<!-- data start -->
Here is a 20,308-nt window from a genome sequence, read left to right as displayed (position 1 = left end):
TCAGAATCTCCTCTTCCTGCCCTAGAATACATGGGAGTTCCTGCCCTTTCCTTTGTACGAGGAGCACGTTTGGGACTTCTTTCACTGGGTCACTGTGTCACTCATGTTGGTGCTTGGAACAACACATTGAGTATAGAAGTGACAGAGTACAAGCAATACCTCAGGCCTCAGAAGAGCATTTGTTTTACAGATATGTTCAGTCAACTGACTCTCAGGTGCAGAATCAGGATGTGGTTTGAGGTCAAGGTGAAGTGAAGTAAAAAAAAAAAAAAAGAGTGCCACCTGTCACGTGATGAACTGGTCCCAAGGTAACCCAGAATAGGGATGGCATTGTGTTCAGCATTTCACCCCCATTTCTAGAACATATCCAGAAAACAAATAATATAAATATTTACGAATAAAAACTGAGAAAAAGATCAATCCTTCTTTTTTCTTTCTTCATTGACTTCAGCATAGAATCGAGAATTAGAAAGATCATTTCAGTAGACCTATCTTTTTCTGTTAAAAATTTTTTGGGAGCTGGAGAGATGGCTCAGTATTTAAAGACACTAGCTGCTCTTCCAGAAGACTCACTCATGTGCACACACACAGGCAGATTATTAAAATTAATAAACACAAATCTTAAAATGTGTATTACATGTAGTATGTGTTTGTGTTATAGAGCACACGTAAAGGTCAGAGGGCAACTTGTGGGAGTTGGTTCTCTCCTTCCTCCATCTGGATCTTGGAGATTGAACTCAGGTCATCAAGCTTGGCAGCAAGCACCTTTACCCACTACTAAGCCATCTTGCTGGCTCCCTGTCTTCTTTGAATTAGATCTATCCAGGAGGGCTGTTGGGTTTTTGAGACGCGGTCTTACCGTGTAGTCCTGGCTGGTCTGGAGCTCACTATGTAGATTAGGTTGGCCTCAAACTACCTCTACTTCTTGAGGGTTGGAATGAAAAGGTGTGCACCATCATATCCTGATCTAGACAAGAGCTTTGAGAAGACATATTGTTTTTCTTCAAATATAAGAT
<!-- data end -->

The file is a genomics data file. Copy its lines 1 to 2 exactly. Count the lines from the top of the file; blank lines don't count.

Here is a 20,308-nt window from a genome sequence, read left to right as displayed (position 1 = left end):
TCAGAATCTCCTCTTCCTGCCCTAGAATACATGGGAGTTCCTGCCCTTTCCTTTGTACGAGGAGCACGTTTGGGACTTCTTTCACTGGGTCACTGTGTCACTCATGTTGGTGCTTGGAACAACACATTGAGTATAGAAGTGACAGAGTACAAGCAATACCTCAGGCCTCAGAAGAGCATTTGTTTTACAGATATGTTCAGTCAACTGACTCTCAGGTGCAGAATCAGGATGTGGTTTGAGGTCAAGGTGAAGTGAAGTAAAAAAAAAAAAAAAGAGTGCCACCTGTCACGTGATGAACTGGTCCCAAGGTAACCCAGAATAGGGATGGCATTGTGTTCAGCATTTCACCCCCATTTCTAGAACATATCCAGAAAACAAATAATATAAATATTTACGAATAAAAACTGAGAAAAAGATCAATCCTTCTTTTTTCTTTCTTCATTGACTTCAGCATAGAATCGAGAATTAGAAAGATCATTTCAGTAGACCTATCTTTTTCTGTTAAAAATTTTTTGGGAGCTGGAGAGATGGCTCAGTATTTAAAGACACTAGCTGCTCTTCCAGAAGACTCACTCATGTGCACACACACAGGCAGATTATTAAAATTAATAAACACAAATCTTAAAATGTGTATTACATGTAGTATGTGTTTGTGTTATAGAGCACACGTAAAGGTCAGAGGGCAACTTGTGGGAGTTGGTTCTCTCCTTCCTCCATCTGGATCTTGGAGATTGAACTCAGGTCATCAAGCTTGGCAGCAAGCACCTTTACCCACTACTAAGCCATCTTGCTGGCTCCCTGTCTTCTTTGAATTAGATCTATCCAGGAGGGCTGTTGGGTTTTTGAGACGCGGTCTTACCGTGTAGTCCTGGCTGGTCTGGAGCTCACTATGTAGATTAGGTTGGCCTCAAACTACCTCTACTTCTTGAGGGTTGGAATGAAAAGGTGTGCACCATCATATCCTGATCTAGACAAGAGCTTTGAGAAGACATATTGTTTTTCTTCAAATATAAGAT